The Food and Drug Administration (FDA) has approved Xalkori (crizotinib capsules; Pfizer) for the treatment of metastatic non-small cell lung cancer (NSCLC) in patients whose tumors are ROS1-positive. ROS1 rearrangements occur when the ROS1 gene attaches to another gene and changes the way each gene normally functions, which can contribute to cancer-cell growth. This is the second approval for the drug, which was approved in 2011 for the treatment of patients with metastatic NSCLC that is anaplastic lymphoma kinase (ALK)-positive. 

This new approval was based on a multicenter, single-arm trial where patients with metastatic ROS1 rearrangement-positive NSCLC received crizotinib 250mg twice daily.  Fifty patients were enrolled in the study; objective response rate (ORR) and duration of response (DoR) were the efficacy outcome measures. The ORR by independent radiology review (IRR) was 66% (95% CI: 51%, 79%) with a median DoR of 18 months. The ORR according to investigators was 72% (95% CI: 58%, 84%). 

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Safety results of this trial were consistent with the safety profile of the ALK-positive metastatic NSCLC trial which evaluated crizotinib in 1,669 patients. The most common adverse reactions associated with crizotinib therapy include vision disorders, nausea, diarrhea, vomiting, edema, constipation, elevated transaminases, fatigue, decreased appetite, upper respiratory infection, dizziness and neuropathy.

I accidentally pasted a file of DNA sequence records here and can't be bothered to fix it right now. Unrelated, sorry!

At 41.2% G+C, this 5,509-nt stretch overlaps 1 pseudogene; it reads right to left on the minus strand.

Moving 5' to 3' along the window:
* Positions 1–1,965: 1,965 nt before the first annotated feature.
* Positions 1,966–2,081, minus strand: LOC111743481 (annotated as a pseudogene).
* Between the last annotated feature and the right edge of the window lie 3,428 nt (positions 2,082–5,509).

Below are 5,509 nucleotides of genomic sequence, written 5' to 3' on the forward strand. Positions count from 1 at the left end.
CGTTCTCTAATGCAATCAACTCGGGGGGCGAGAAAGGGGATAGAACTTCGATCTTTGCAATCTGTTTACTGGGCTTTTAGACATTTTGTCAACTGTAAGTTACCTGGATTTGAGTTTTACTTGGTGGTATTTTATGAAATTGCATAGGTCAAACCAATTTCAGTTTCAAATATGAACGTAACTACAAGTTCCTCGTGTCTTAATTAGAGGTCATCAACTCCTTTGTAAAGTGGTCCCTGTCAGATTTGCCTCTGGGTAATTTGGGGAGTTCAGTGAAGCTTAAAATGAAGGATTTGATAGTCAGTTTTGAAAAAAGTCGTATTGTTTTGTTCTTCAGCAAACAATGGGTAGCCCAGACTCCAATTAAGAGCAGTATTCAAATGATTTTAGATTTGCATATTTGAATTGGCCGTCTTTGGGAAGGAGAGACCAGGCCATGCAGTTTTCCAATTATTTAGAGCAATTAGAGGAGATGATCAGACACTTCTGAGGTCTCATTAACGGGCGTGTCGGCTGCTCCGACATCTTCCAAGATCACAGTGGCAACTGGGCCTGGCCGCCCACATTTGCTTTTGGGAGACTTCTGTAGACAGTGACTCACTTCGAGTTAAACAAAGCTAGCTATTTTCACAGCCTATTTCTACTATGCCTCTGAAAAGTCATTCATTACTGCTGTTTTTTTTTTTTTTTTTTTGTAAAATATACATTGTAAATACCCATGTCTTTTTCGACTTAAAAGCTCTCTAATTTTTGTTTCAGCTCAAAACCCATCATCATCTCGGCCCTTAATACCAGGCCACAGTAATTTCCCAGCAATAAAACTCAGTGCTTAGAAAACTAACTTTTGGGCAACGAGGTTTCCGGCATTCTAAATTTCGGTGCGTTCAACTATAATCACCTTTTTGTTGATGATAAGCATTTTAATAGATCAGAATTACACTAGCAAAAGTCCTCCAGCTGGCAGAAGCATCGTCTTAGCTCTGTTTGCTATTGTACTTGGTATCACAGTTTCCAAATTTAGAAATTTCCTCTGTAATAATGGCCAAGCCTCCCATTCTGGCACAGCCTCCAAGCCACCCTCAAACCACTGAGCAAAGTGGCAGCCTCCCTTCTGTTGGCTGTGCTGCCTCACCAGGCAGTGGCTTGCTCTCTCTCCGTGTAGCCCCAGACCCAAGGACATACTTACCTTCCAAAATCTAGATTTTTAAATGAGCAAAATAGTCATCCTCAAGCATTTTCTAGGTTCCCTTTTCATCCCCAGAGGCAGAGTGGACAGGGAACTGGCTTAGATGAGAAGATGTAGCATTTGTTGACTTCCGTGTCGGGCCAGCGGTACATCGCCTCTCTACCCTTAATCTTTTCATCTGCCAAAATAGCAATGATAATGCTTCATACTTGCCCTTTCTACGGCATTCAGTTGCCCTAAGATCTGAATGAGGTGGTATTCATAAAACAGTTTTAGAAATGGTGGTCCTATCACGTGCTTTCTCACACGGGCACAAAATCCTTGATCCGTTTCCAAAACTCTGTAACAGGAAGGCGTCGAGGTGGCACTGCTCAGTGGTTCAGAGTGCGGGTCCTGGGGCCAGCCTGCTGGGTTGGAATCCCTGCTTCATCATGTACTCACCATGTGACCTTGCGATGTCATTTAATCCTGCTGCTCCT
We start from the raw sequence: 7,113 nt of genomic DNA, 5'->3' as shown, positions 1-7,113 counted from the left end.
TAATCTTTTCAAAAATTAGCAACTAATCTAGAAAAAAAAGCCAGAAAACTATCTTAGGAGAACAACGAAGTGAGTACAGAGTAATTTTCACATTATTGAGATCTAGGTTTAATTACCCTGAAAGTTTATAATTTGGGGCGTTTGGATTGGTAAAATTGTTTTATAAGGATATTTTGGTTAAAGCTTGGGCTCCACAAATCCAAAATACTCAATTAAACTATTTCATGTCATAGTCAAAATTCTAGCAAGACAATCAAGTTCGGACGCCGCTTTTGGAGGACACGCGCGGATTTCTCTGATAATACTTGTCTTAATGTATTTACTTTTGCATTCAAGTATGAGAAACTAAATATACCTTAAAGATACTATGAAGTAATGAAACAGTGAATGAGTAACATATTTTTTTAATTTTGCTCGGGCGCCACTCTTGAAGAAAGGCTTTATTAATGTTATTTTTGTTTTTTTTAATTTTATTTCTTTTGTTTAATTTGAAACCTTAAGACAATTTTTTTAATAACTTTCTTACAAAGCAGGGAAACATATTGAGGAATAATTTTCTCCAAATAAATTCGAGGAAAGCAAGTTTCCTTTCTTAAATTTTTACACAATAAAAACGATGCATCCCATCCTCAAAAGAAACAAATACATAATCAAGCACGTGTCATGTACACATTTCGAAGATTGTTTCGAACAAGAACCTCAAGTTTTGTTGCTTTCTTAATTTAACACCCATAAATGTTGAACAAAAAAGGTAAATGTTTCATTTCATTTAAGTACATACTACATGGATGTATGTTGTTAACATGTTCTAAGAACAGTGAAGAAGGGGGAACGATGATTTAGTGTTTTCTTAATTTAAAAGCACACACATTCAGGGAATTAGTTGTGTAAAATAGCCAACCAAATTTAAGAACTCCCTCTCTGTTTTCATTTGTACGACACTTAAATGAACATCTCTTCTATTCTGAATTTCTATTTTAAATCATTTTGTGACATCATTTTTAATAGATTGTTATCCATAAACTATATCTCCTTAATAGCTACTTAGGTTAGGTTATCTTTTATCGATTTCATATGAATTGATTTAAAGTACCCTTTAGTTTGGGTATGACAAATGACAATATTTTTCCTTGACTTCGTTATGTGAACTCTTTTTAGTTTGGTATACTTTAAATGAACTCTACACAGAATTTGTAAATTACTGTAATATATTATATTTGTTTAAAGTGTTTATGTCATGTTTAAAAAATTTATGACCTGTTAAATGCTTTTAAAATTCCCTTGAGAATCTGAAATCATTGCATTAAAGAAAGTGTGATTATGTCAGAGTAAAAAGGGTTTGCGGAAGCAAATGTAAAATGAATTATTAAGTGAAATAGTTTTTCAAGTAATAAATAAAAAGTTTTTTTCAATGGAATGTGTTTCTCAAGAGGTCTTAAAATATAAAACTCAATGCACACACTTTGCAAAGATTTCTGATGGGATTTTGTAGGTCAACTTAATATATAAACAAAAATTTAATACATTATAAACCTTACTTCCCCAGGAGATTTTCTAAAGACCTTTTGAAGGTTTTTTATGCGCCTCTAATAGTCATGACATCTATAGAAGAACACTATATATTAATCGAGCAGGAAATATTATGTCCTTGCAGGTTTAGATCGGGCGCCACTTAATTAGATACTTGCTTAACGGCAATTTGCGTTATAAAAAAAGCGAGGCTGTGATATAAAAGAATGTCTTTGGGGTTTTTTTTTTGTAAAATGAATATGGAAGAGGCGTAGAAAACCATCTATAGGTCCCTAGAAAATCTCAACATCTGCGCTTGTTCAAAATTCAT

“The approval of crizotinib for metastatic ROS1-positive non-small cell lung cancer represents another significant step forward in biomarker-driven cancer care,” said Dr. Alice Shaw, Associate Professor of Medicine at Massachusetts General Hospital and Harvard Medical School, and principal study investigator. “As with ALK-positive lung cancer, ROS1-positive lung cancer defines a distinct subset of patients for whom crizotinib is efficacious.”

Crizotinib is an inhibitor of receptor tyrosine kinases. The drug received Breakthrough Therapy Designation for the ROS1-positive development program and the application was granted Priority Review. 

An FDA-approved test for the detection of ROS1 rearrangements in NSCLC is not currently available; however, laboratory developed tests are available. A companion diagnostic test is currently under development to identify patients with ROS1-positive metastatic NSCLC who may benefit from treatment with crizotinib.

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